Joe and Claudia Low have written a great introductory read on business culture in Brazil.
Joe wrote the first part of the book – a general overview of Brazilian business culture. I am sure that Brazilians and those with a deep knowledge of the country can find things to quibble with. But overall Joe does a reasonable job and shows that he has paid some dues.
As a gringo executive, sporting the expensive car, foreign demeanor and good shoes, he went through the seemingly obligatory car jacking.
Claudia’s section of the book is the really useful and important part of the book even if it’s a bit tedious for the beginner. She generously shares a lot of knowledge that lawyers and Brazilian experts typically provide at a substantial price. So just having her listing of Brazilian taxes, types of corporate entities, foreign exchange regulations and immigration visas should be a big help for those who have the patience, interest or need to understand.
Still, even while providing a very good overview, the new investor in Brazil or the new immigrant will still need help in getting things done. Regulations and enforcement change all the time, often at the whim of the official. As Joe and Claudia point out, Brazil is increasingly online. Brazilians have the second largest number of users both Facebook and Linked In.
The shift to doing things online has created easier access and greater transparency.
But there are still mountains of red tape. Claudia’s section covers a lot, if not everything, in some detail. For instance, she lists some 17 items, all duly signed, sealed, translated, interpreted and made “official” that need to be submitted to the Board of Trade (Junta Comercial) just to request the opening of a company.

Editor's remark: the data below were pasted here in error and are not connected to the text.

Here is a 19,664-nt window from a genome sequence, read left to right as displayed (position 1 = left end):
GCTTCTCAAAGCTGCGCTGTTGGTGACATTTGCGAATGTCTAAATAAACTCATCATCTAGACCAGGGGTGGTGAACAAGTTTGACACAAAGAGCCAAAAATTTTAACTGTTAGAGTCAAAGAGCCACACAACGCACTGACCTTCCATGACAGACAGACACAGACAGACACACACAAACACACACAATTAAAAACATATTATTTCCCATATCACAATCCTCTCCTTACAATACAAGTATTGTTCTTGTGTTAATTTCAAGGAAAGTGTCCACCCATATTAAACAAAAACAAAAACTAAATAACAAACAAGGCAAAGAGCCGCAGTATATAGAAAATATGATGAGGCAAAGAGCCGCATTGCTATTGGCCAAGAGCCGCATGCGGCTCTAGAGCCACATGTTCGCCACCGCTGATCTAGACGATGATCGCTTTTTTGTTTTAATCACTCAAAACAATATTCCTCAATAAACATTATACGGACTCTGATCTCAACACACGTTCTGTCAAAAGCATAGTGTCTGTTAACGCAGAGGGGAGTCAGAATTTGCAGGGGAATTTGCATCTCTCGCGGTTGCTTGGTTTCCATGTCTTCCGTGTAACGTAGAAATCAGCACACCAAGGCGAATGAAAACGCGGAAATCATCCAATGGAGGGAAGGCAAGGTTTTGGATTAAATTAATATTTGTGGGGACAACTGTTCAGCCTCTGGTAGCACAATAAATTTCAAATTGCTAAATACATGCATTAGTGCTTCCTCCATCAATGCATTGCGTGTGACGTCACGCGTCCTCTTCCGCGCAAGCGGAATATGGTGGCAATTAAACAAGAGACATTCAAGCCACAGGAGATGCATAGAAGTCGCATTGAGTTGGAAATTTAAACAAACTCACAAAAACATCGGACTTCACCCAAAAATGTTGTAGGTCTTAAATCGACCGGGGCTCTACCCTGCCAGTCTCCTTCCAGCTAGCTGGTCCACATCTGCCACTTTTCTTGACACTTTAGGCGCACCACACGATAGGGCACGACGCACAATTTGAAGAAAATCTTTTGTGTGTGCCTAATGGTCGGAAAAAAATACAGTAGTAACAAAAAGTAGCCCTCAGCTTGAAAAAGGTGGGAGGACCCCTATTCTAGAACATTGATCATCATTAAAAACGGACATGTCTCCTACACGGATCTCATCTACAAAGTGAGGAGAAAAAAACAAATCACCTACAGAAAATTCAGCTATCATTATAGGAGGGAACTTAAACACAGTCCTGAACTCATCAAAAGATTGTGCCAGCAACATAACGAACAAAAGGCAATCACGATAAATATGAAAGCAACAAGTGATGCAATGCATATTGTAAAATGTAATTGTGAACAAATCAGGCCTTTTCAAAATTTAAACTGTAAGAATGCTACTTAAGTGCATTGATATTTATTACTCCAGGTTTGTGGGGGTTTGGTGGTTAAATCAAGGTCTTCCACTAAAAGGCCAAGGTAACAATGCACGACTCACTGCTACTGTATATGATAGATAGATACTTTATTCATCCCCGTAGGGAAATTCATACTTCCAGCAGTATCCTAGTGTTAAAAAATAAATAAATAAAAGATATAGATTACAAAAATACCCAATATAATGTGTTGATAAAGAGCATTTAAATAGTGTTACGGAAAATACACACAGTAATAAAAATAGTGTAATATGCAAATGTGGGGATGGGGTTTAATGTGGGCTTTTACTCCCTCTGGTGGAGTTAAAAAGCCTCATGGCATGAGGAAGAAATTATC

Although, I find the title “They Don’t Speak Spanish in Brazil” a bit grating, it does point out the lack of knowledge regarding Latin America and Brazil. The problem is that while the title actually addresses the stereotype, it may ultimately reinforce looking only at the clichés and the obvious. Joe readily and often entertainingly explains his own “gringo” mistakes as well as those of associates.
He starts the book with some of the usual appeals to Brazil’s grandeur, its potential, and its past failings. He lists, not completely, some of Brazil’s cycles of boom and bust referring to coffee, rubber and concludes with the affirmation: “This time, it’s different.” He supports this by listing Brazil’s diversification of exports, but overstates the role of industry and deemphasizes the return to commodity exports driven by Chinese demand. He fails to note that Brazil’s industrial sector has been losing ground internationally for the past two decades.
Fortunately for Brazil, Chinese demand for iron ore, soy beans, pulp, oil and other items sold by the ton has sustained a favorable trade balance while industry has suffered. The authors correctly recognize some reduction in Brazilian inequality mainly through the growth of a new middle class. However, they fail to mention the importance of political democratization, some progress in institution building and then only mention the “Plano Real” stabilization program in passing. The examples used – such as the number of Ferraris – the number of millionaires, Brazilian consumer spending in Miami, and the cost of real estate actually represent the bubbly nature of Brazil’s economy and may not have a lasting character. Mentioning the growth of private debt and people falling behind in their payments, as well as the number of repossessed Fiats, probably should be stated as the cautionary side to the optimistic take. Joe say: “It’s a whole new world.” but many Brazilians would say, “Nem tanto.” (Not so much.)
Certainly the World Cup, the Olympics and the associated major events are important for Brazil’s ego. However, we can only hope that Brazil does not wind up with a headache afterwards.
Moreover, the recent street demonstrations, involving over a million people, show that Brazilians are unhappy with only the trappings of the World Cup. Protesters are demanding greater spending on education, health, transportation and services to match the so-called “FIFA standard”.
In the following paragraphs I will go chapter by chapter providing hopefully a useful summary as well as some additional remarks.